What is Passover?


Denise PhillipsDenise is a professional chef and cookery writer, who trained with Prue Leith and contributes regularly to several publications on her favourite subject Jewish cooking. As part of her mission to improve Jewish cooking she has written several cookery books on the subject. 

For many Jews this time of the year is one of the busiest. Monday 14 April is the first night of Passover, the celebration of the Israelites’ Exodus out of Egypt from exile and slavery to freedom. In their hurry to leave they could not wait for their bread to rise. To remember this, for eight days we eat no regular bread but have Matzo, unleavened bread like crackers. We also give our homes, cars, offices and possessions a complete and thorough clean to ensure that they are clear of ‘chometz’ which means any form of leavened food such as bread, biscuits, cakes etc.  In fact we have to switch to buying completely new sets of most foods and processed goods such as jam, cheese and chocolate are certified Kosher for Passover to reassure us that they contain no ‘chometz’.

During the eight days Jews cannot eat these grains; wheat, oats, rye, barley and spelt-cooked or fermented in any way. So some foods such as pasta, breakfast cereals and drinks such as whiskey and beer are prohibited. Matzo, which is made from wheat, goes through a rigorous manufacturing process to ensure that it is made in just 18 minutes and remains unleavened.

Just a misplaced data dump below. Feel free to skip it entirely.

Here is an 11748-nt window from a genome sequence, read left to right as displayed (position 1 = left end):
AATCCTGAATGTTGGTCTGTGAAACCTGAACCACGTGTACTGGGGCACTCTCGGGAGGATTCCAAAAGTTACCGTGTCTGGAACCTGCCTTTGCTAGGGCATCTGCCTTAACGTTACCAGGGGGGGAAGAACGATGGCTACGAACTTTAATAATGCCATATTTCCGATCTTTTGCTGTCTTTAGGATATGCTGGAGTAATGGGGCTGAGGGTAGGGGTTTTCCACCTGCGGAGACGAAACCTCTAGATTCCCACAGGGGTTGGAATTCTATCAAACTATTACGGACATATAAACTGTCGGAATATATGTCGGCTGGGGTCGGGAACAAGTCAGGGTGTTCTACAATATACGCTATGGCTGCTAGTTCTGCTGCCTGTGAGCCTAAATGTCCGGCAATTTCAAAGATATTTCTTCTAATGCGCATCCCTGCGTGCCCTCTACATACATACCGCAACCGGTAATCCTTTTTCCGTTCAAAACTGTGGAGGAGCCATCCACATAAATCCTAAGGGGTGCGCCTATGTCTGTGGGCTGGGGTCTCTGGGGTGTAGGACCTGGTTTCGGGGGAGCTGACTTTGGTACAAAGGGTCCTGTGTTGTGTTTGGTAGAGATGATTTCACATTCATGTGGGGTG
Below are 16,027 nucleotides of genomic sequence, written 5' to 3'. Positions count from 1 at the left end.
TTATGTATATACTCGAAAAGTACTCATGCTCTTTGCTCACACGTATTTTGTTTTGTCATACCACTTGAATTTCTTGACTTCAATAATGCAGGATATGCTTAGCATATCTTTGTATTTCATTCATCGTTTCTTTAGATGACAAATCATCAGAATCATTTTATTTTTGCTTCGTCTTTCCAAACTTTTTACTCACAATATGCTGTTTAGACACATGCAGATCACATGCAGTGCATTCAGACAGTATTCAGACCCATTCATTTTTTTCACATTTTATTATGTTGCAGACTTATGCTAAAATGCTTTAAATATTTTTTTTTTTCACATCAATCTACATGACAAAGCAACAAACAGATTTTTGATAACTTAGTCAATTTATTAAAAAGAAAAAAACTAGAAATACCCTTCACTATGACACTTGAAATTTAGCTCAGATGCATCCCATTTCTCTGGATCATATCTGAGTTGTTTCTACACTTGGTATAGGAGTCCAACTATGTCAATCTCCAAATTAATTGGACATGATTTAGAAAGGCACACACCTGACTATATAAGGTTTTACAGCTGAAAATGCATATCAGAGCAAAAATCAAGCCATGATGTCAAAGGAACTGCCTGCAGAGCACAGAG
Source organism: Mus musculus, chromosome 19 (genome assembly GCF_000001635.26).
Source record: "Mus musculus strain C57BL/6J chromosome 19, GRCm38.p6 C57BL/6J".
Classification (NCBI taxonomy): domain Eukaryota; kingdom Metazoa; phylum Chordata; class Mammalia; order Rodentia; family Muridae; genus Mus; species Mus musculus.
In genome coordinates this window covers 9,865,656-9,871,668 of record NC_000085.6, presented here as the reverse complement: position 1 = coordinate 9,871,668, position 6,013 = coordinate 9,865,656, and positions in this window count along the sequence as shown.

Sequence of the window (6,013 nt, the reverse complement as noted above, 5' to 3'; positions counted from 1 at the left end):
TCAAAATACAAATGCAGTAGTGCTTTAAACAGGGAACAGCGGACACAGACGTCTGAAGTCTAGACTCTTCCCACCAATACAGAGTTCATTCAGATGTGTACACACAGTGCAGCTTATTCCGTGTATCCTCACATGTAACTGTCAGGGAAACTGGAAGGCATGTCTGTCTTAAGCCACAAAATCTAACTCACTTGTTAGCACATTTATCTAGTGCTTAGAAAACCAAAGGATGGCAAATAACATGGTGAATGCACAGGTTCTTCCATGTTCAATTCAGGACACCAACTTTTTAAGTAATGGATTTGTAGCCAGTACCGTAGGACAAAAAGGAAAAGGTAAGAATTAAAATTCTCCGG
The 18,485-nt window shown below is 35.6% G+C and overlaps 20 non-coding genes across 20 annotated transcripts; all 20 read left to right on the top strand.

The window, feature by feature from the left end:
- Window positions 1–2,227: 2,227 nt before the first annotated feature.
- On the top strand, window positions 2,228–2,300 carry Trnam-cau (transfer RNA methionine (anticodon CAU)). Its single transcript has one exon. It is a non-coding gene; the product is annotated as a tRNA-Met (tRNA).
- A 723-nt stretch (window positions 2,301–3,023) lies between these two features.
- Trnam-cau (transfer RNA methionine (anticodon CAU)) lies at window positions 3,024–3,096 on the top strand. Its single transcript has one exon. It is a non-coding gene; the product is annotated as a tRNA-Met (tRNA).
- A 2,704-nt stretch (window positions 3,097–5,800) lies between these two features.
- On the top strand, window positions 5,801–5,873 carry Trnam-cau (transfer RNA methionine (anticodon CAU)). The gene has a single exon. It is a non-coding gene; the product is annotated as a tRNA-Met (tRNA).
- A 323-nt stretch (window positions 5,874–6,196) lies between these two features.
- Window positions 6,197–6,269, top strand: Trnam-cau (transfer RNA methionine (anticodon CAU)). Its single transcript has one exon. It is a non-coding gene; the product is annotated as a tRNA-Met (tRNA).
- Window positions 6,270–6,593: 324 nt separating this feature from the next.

In addition to this, Ashkenazi Jews (originally from Eastern Europe) do not eat ‘Kitniyot’ during Passover. These include rice, corn, millet and legumes.  However if you are a Sephardi Jew (originally from the Mediterranean, North Africa and the Middle East) ‘Kitniyot’ are permissible. 

Nevertheless many foods are acceptable and enjoyed at Passover. The availability of all kosher meat, fish, dairy products, eggs, spices, herbs, any fruit, any kind of vegetable (excluding those considered ‘kitniyot’-no peas, corn or beans) and many processed products imported from Israel and the USA guarantees some memorable, creative cooking.

On the first two nights of Passover we hold a Seder in our homes. This festive ritual involves the retelling of the Exodus from Egypt as if we were actually there, and includes many symbolic foods as well as a delicious communal meal. Large gatherings are the norm-it is a time for family and friends through the generations to come together. The joy of this puts all the planning, shopping, cleaning, and creativity into perspective as we share our freedom with each other. Happy Passover!

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See www.jewishcookery.com for Passover recipes.

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